LeBron James and Chris Paul have slammed the NBA for the punishment meted out to Phoenix Suns owner Robert Sarver, who was fined $10 million this week and suspended for a year after an independent investigation found that he had engaged in hostile, racially insensitive and inappropriate behavior.
The report, commissioned by the NBA last fall after an ESPN report on Sarver’s behavior, found that the Suns owner had “on at least five occasions during his tenure with the Suns/Mercury organization, repeated the N-word when recounting the statements of others.”
He also “engaged in instances of unfair conduct towards female employees, made numerous gender-related comments in the workplace, made inappropriate comments about the physical appearance of female employees and other women, and , on several occasions, engaged in inappropriate physical conduct towards male employees. ”
“Read Sarver’s stories many times now,” James wrote on Twitter. “I have to be honest… Our league definitely got it wrong. I don’t need to explain why. You read all the stories and decide for yourself. I’ve said it before and I’ll say it again, there’s no place in this league for that kind of behavior.
“I love this league and deeply respect our leadership. But that’s not fair. There is no place for misogyny, sexism and racism in any workplace. It doesn’t matter if you own the team or whether you play for the team. We hold our league as an example of our values and that’s not it.
According to the NBA, 320 current and former employees who worked for Sarver were interviewed. The NBA said Sarver and the Suns and Mercury organizations cooperated with the investigation.
In an open letter to Suns employees and players on Thursday, team vice president Jahm Najafi called on Sarver to step down.
“I cannot, with good judgment, sit back and let our children and future generations of fans think that this behavior is condoned because of wealth and privilege,” Najafi said. “Therefore, in keeping with my commitment to help eradicate all forms of racism, sexism and prejudice, as Vice President of the Phoenix Suns, I call for the resignation of Robert Sarver.”
Sarver, who has been majority owner of the Suns and Mercury since 2004, cannot have any involvement with the team during the one-year suspension and must complete an on-the-job training program. The $10 million fine is the maximum allowed as determined by NBA rules.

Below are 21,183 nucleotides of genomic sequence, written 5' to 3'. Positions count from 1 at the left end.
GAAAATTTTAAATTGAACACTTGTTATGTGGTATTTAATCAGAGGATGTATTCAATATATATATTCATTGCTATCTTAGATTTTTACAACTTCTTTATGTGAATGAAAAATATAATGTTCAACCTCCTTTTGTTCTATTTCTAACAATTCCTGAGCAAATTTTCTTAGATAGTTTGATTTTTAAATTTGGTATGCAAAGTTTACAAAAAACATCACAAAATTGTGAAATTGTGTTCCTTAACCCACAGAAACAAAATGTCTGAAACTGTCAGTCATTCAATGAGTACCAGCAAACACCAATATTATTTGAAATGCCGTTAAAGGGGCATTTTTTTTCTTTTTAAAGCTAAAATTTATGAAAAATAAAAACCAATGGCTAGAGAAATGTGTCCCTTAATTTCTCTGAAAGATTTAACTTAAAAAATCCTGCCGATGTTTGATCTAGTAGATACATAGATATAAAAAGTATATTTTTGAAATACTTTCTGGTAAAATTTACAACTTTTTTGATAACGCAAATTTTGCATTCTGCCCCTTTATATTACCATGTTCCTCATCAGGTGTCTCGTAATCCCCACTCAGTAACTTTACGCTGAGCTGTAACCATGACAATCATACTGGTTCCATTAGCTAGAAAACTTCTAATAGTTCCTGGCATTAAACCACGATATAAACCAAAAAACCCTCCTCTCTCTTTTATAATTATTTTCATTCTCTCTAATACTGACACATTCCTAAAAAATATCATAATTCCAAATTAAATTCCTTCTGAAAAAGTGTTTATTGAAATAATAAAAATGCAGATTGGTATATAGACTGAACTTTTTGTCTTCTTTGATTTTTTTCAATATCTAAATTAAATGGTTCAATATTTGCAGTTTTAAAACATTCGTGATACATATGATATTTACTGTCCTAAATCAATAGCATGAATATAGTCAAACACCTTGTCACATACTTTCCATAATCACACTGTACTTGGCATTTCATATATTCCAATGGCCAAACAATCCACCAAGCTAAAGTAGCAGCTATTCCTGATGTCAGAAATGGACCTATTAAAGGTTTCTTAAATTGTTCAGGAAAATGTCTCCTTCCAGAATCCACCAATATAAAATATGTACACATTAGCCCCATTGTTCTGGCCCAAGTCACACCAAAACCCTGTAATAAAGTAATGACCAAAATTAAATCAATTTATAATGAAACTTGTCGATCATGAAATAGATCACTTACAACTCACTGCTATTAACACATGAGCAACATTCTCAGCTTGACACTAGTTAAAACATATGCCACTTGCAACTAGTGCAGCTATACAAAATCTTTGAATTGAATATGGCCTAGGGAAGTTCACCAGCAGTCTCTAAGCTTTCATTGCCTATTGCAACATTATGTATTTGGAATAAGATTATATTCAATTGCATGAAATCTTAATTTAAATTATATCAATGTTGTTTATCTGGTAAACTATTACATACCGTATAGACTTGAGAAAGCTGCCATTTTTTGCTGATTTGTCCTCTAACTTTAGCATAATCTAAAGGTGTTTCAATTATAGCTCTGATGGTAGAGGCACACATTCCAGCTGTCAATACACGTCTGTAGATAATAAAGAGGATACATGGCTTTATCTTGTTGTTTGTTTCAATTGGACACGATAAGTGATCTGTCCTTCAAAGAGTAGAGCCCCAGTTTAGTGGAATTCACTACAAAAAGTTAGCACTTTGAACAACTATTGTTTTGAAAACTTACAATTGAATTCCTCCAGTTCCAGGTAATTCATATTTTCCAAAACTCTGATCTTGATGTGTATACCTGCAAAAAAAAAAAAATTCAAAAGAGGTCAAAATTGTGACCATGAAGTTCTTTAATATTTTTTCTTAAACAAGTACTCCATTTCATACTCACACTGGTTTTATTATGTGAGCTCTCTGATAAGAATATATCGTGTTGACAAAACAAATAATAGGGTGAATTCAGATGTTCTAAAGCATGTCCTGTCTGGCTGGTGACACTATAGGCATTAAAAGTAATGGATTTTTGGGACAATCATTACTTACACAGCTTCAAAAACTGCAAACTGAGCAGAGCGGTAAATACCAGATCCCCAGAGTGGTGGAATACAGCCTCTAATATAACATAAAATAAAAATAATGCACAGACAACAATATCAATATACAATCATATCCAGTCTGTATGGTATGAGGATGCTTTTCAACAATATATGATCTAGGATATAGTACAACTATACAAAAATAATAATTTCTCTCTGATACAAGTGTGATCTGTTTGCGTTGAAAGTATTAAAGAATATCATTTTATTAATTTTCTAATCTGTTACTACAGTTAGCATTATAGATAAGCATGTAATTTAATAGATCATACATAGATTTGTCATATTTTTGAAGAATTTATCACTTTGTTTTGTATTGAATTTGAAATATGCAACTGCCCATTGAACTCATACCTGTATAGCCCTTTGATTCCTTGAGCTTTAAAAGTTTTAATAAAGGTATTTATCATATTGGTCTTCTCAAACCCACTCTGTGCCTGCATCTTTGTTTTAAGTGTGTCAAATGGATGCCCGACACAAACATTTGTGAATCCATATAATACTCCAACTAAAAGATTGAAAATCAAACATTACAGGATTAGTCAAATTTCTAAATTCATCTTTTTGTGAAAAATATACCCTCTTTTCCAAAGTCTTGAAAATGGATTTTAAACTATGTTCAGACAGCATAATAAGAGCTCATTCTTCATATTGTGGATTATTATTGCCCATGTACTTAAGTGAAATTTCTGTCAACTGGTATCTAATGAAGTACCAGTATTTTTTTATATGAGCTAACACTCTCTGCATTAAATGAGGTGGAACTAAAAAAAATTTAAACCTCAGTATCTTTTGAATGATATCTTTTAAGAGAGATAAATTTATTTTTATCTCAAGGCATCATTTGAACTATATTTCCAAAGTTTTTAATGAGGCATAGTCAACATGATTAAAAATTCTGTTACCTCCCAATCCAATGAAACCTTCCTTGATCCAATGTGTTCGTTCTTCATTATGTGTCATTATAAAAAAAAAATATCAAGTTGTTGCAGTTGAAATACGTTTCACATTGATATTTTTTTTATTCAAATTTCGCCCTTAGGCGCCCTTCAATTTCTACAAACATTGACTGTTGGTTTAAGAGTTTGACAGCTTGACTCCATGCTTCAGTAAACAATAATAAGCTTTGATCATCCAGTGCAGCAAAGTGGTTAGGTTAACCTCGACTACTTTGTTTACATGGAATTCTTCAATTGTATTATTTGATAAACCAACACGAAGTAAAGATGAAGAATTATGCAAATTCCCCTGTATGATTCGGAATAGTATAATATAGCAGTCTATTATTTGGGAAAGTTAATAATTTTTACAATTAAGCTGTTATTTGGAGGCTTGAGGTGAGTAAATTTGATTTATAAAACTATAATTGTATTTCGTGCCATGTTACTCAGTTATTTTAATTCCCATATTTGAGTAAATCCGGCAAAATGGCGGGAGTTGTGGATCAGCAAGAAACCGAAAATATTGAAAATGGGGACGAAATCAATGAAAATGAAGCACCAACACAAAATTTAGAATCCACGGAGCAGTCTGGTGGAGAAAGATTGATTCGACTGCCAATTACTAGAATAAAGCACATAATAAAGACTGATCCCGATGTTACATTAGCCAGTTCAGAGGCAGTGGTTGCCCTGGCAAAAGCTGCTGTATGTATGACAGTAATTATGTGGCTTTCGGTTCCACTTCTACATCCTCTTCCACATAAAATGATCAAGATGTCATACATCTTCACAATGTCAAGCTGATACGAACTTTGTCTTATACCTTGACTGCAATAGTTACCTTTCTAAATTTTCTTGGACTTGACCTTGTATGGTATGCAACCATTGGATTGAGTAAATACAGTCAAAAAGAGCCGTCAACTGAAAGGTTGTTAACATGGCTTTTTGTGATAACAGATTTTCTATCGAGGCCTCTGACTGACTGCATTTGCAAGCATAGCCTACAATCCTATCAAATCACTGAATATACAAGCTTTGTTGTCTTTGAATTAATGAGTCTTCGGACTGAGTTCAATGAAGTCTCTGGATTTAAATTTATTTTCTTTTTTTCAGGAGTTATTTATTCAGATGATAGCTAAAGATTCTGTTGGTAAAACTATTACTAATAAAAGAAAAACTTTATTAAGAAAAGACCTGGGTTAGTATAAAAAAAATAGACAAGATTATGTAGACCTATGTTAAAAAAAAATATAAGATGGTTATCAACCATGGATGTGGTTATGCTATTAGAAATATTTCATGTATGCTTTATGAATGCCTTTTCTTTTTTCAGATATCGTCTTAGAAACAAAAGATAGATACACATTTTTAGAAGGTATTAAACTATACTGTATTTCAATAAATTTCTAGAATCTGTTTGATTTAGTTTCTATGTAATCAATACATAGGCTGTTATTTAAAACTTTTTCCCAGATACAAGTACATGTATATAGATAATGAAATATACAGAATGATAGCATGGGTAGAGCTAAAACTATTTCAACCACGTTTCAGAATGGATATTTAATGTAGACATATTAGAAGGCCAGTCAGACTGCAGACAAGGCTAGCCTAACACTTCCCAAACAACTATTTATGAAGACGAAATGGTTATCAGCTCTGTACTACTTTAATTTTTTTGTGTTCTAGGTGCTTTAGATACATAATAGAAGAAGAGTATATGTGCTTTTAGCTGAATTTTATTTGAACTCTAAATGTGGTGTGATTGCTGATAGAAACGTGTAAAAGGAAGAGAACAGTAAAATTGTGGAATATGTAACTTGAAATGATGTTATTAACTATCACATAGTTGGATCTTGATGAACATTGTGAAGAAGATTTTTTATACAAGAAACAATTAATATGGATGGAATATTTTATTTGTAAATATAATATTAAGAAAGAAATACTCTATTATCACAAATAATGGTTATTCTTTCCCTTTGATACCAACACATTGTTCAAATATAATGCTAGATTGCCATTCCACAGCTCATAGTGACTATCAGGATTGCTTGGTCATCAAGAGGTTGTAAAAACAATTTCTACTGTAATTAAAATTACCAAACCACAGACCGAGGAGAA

Paul, a 12-time All-Star who has played for the Suns since 2020, also said the NBA’s punishment should have been harsher.
“Like many others, I have reviewed the report. I was and am horrified and disappointed by what I read,” Paul wrote on Twitter. “This behavior, especially towards women, is unacceptable and must never be repeated.
“I am of the view that the sanctions have failed to address what we can all agree is atrocious behavior. My heart goes out to everyone who has been affected. »
In 2014, Donald Sterling, then owner of the Los Angeles Clippers, was banned for life by the NBA and was forced to sell the franchise after he was recorded making racist remarks.
NBA commissioner Adam Silver, who hadn’t assumed his role for a long time before Sterling’s allegations came to light, explained why Sarver was not banned for life for his comments.
“This case is very different and it’s not that one was taped and the other was not,” Silver said, according to NBA.com. “Indefensible isn’t strong enough – it’s beyond pale in every possible way – but it was a whole different context than what we saw in that previous case.
“Looking back on his hiring history, his history of supporting particular employees, what people said about him – even though there were terrible things – there were also many, many people who had very positive things to say about him through this process. I took all of that into account.
“There are special rights here, someone who owns an NBA team as opposed to someone who is an employee. The equivalent of a $10 million fine and a one-year suspension, I don’t I don’t know how to measure that against a job. I don’t have the right to take away his team… but for me, the consequences are serious.
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